During his lifetime, Scottish political economist and moral philosopher Adam Smith (1723–1790) had lived in many houses, including his childhood home in the town of Kirkcaldy, as well as residences in Glasgow and Oxford.
Today, only one of his homes is still standing—albeit on its last legs: the Panmure House in Edinburgh, where Smith, known as the founder of modern economics, lived the last two years of his life. However, the gray stone structure, which was built in 1691 as a grand town mansion, retains none of its former glory. It is dilapidated inside and out, or, as locals describe it, “a derelict ruin.”
That’s because, during the centuries following Smith’s death, different owners and tenants took up residence in the house, transforming its layout to accommodate their specific needs –from an engineering storage shed to a youth detention center, among others. By the 1950s, Panmure was, according to a Historic Scotland report, “ruinous and vandalized and only stone stubs of the internal stair remained.”
But that is now changing.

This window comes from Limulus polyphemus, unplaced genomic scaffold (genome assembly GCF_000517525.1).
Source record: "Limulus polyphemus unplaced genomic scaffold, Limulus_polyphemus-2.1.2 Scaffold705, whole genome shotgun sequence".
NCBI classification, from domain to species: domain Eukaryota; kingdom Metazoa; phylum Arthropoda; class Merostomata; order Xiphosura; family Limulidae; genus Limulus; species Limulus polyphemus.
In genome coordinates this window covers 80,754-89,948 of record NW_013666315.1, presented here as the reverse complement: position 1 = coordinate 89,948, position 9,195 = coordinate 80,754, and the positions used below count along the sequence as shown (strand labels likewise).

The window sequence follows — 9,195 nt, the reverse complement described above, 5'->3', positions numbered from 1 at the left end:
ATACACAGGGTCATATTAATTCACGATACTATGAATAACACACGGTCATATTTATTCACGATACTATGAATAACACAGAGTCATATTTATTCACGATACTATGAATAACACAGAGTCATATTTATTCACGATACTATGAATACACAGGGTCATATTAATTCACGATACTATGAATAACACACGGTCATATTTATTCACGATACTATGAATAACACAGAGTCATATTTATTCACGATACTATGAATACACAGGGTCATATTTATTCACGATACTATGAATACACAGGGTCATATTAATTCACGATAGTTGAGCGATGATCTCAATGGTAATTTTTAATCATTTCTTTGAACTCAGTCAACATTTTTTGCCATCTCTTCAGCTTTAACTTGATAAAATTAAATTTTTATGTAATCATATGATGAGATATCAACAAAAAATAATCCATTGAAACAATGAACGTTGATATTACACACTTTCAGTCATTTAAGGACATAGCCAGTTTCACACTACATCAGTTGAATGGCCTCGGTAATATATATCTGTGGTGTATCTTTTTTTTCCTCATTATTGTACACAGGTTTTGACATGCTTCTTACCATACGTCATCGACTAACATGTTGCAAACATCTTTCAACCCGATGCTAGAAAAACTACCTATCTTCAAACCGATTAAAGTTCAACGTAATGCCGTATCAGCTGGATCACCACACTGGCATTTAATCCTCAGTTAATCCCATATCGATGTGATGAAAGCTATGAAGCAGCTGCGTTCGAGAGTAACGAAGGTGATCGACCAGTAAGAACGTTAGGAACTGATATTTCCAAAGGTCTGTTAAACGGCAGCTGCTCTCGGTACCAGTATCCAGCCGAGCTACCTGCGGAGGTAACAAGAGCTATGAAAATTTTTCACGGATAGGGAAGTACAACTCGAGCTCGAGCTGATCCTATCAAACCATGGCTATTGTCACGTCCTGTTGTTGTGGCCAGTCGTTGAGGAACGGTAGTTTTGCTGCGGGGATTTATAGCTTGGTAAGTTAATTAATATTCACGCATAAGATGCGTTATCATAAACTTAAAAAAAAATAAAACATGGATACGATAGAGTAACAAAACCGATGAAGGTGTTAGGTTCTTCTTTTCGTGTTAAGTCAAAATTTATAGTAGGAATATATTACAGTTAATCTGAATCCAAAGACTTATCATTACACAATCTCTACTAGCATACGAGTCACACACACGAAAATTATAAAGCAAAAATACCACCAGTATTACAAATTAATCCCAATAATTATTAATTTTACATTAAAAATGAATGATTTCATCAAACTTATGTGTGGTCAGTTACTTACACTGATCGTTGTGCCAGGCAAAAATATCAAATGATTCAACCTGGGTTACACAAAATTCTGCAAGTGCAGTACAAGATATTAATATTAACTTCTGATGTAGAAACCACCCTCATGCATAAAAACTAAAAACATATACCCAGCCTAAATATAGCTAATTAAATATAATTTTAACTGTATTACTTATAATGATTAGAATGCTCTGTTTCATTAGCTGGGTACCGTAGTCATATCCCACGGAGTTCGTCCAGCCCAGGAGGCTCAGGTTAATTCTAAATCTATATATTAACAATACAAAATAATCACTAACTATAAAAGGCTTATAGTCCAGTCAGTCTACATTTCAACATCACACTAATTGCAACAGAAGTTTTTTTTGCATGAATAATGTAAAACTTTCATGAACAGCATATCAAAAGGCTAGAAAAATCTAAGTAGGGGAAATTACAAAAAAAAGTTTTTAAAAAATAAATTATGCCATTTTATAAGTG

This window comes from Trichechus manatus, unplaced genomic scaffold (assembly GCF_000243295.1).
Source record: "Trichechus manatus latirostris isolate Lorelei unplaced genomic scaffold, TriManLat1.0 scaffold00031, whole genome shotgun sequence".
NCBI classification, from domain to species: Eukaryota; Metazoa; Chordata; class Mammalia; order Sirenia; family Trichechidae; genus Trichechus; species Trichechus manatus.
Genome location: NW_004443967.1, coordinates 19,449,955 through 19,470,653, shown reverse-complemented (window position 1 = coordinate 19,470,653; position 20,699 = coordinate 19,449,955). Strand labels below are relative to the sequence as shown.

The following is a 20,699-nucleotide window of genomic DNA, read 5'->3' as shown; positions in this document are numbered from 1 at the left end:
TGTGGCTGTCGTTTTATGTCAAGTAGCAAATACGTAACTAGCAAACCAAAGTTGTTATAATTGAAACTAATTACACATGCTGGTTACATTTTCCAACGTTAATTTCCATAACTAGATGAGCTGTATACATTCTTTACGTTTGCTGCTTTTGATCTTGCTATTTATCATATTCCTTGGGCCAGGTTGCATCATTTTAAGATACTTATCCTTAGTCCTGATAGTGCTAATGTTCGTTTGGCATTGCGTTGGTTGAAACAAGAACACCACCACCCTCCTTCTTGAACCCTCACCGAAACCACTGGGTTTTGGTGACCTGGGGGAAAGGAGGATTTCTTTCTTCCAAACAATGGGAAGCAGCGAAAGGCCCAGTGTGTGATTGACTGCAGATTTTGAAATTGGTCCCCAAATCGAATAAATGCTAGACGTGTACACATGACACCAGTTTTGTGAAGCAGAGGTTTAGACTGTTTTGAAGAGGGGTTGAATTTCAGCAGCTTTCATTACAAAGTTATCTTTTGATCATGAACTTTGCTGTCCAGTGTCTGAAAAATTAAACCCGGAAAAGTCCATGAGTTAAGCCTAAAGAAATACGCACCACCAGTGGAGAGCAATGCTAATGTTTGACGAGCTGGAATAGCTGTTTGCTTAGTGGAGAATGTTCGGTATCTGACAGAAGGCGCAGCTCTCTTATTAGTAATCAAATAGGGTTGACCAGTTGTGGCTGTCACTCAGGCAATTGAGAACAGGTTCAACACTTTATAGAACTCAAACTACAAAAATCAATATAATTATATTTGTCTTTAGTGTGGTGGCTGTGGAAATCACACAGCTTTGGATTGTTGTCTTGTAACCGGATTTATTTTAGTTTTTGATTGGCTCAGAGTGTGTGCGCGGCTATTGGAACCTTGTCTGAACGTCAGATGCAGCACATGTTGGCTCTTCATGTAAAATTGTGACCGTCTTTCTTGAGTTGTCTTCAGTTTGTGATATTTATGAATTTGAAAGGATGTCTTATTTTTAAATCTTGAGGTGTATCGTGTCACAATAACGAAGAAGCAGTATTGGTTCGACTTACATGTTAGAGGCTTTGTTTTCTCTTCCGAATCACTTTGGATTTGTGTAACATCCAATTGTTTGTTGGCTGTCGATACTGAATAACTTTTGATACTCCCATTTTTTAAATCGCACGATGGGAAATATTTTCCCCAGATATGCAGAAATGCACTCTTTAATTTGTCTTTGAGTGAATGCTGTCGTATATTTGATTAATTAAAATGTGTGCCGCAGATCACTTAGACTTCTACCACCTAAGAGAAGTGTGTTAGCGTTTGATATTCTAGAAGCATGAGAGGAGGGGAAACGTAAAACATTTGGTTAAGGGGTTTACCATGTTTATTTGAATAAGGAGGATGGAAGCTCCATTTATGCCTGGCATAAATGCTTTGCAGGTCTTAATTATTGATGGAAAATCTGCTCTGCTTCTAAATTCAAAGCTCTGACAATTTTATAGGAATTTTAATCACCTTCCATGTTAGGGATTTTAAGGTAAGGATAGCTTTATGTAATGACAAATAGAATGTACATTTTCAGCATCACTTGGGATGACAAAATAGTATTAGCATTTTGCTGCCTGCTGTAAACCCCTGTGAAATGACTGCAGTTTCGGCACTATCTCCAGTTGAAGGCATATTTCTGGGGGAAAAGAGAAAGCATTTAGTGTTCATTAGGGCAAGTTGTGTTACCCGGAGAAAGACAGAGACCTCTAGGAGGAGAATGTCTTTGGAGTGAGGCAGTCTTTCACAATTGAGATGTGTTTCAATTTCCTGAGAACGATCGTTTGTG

As part of a $6 million project, the Panmure House is being renovated bit-by-bit; so far, the building and its foundation have been reinforced. The next step will involve re-slating, as well as conservation of its stonework and the replacement of timber windows. The project is spearheaded by Edinburgh Business School, the building’s current owner.
At Panmure House, where the Smith lived with his mother and other family members, he wrote four new editions of his landmark history and economics book, Wealth of Nations. A consummate intellectual, he filled Panmure’s library with 3,000 multi-lingual volumes covering a variety of topics. The house was also a frequent meeting point of other key figures of Scottish Enlightenment, including geologist James Hutton, chemist Joseph Black, architect Robert Adam, parliamentarian William Robertson, historian Hugh Blair, and many other leading figures of the era.
Once refurbished, Panmure House will find its second wind, serving as a venue for lectures, debates, exhibitions, and educational programs, while keeping Smith’s legacy alive.
As the project’s organizers have vowed, “new ideas will flow through these walls as surely as they did in Smith’s day.”